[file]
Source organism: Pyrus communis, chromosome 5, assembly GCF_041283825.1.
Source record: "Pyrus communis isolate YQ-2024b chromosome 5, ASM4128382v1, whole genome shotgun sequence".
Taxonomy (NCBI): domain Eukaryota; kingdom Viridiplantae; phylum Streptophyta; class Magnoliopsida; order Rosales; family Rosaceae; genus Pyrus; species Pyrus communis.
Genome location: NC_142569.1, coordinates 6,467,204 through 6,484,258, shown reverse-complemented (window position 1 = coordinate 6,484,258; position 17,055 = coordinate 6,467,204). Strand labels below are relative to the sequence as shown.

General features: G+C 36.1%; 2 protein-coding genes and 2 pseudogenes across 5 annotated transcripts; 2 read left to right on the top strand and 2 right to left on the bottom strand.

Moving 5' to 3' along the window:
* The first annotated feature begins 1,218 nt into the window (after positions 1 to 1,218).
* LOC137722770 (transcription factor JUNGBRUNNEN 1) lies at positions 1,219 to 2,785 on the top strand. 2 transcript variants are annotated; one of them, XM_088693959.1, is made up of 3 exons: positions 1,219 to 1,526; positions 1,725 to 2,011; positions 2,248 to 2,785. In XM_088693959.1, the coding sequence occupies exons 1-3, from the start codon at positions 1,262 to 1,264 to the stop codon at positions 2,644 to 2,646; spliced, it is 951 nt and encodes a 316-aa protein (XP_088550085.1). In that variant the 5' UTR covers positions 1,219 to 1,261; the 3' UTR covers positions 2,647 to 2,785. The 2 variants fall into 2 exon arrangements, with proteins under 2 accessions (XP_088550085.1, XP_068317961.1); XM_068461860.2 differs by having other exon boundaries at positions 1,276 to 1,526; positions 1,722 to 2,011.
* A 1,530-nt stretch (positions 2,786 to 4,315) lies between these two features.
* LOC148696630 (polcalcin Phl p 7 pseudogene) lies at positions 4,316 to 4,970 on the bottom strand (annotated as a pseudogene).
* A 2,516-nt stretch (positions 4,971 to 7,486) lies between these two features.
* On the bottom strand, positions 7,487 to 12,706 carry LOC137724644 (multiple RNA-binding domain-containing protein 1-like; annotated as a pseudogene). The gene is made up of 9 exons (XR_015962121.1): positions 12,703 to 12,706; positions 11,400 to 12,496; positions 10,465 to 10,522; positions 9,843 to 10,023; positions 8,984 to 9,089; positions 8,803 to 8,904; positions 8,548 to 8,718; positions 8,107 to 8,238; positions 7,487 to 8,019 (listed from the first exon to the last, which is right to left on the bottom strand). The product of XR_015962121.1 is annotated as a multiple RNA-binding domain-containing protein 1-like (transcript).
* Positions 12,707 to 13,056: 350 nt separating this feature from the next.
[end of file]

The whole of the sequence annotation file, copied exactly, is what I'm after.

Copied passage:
Source organism: Pyrus communis, chromosome 5, assembly GCF_041283825.1.
Source record: "Pyrus communis isolate YQ-2024b chromosome 5, ASM4128382v1, whole genome shotgun sequence".
Taxonomy (NCBI): domain Eukaryota; kingdom Viridiplantae; phylum Streptophyta; class Magnoliopsida; order Rosales; family Rosaceae; genus Pyrus; species Pyrus communis.
Genome location: NC_142569.1, coordinates 6,467,204 through 6,484,258, shown reverse-complemented (window position 1 = coordinate 6,484,258; position 17,055 = coordinate 6,467,204). Strand labels below are relative to the sequence as shown.

General features: G+C 36.1%; 2 protein-coding genes and 2 pseudogenes across 5 annotated transcripts; 2 read left to right on the top strand and 2 right to left on the bottom strand.

Moving 5' to 3' along the window:
* The first annotated feature begins 1,218 nt into the window (after positions 1 to 1,218).
* LOC137722770 (transcription factor JUNGBRUNNEN 1) lies at positions 1,219 to 2,785 on the top strand. 2 transcript variants are annotated; one of them, XM_088693959.1, is made up of 3 exons: positions 1,219 to 1,526; positions 1,725 to 2,011; positions 2,248 to 2,785. In XM_088693959.1, the coding sequence occupies exons 1-3, from the start codon at positions 1,262 to 1,264 to the stop codon at positions 2,644 to 2,646; spliced, it is 951 nt and encodes a 316-aa protein (XP_088550085.1). In that variant the 5' UTR covers positions 1,219 to 1,261; the 3' UTR covers positions 2,647 to 2,785. The 2 variants fall into 2 exon arrangements, with proteins under 2 accessions (XP_088550085.1, XP_068317961.1); XM_068461860.2 differs by having other exon boundaries at positions 1,276 to 1,526; positions 1,722 to 2,011.
* A 1,530-nt stretch (positions 2,786 to 4,315) lies between these two features.
* LOC148696630 (polcalcin Phl p 7 pseudogene) lies at positions 4,316 to 4,970 on the bottom strand (annotated as a pseudogene).
* A 2,516-nt stretch (positions 4,971 to 7,486) lies between these two features.
* On the bottom strand, positions 7,487 to 12,706 carry LOC137724644 (multiple RNA-binding domain-containing protein 1-like; annotated as a pseudogene). The gene is made up of 9 exons (XR_015962121.1): positions 12,703 to 12,706; positions 11,400 to 12,496; positions 10,465 to 10,522; positions 9,843 to 10,023; positions 8,984 to 9,089; positions 8,803 to 8,904; positions 8,548 to 8,718; positions 8,107 to 8,238; positions 7,487 to 8,019 (listed from the first exon to the last, which is right to left on the bottom strand). The product of XR_015962121.1 is annotated as a multiple RNA-binding domain-containing protein 1-like (transcript).
* Positions 12,707 to 13,056: 350 nt separating this feature from the next.